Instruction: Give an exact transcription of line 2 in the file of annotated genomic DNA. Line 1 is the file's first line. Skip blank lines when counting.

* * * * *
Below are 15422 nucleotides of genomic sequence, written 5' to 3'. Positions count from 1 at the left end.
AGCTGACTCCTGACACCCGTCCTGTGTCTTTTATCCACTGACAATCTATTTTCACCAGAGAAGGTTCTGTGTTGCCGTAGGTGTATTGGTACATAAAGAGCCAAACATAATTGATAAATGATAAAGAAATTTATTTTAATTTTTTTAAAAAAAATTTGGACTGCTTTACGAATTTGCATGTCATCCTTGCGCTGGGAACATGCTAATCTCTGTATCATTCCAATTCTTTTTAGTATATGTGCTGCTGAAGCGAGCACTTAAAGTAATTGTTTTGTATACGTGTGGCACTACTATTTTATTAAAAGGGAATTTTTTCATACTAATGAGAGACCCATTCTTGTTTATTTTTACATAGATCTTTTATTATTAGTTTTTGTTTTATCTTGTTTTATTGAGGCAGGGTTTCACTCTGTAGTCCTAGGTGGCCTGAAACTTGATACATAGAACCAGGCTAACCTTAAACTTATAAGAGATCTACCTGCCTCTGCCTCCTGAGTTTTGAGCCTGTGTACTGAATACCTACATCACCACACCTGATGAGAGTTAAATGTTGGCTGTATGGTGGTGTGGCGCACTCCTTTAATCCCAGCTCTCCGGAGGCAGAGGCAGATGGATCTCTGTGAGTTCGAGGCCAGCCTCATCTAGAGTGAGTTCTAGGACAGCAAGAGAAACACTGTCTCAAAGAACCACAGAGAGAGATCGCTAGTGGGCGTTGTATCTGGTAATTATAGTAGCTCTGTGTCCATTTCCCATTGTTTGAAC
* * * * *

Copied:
AGCTGACTCCTGACACCCGTCCTGTGTCTTTTATCCACTGACAATCTATTTTCACCAGAGAAGGTTCTGTGTTGCCGTAGGTGTATTGGTACATAAAGAGCCAAACATAATTGATAAATGATAAAGAAATTTATTTTAATTTTTTTAAAAAAAATTTGGACTGCTTTACGAATTTGCATGTCATCCTTGCGCTGGGAACATGCTAATCTCTGTATCATTCCAATTCTTTTTAGTATATGTGCTGCTGAAGCGAGCACTTAAAGTAATTGTTTTGTATACGTGTGGCACTACTATTTTATTAAAAGGGAATTTTTTCATACTAATGAGAGACCCATTCTTGTTTATTTTTACATAGATCTTTTATTATTAGTTTTTGTTTTATCTTGTTTTATTGAGGCAGGGTTTCACTCTGTAGTCCTAGGTGGCCTGAAACTTGATACATAGAACCAGGCTAACCTTAAACTTATAAGAGATCTACCTGCCTCTGCCTCCTGAGTTTTGAGCCTGTGTACTGAATACCTACATCACCACACCTGATGAGAGTTAAATGTTGGCTGTATGGTGGTGTGGCGCACTCCTTTAATCCCAGCTCTCCGGAGGCAGAGGCAGATGGATCTCTGTGAGTTCGAGGCCAGCCTCATCTAGAGTGAGTTCTAGGACAGCAAGAGAAACACTGTCTCAAAGAACCACAGAGAGAGATCGCTAGTGGGCGTTGTATCTGGTAATTATAGTAGCTCTGTGTCCATTTCCCATTGTTTGAAC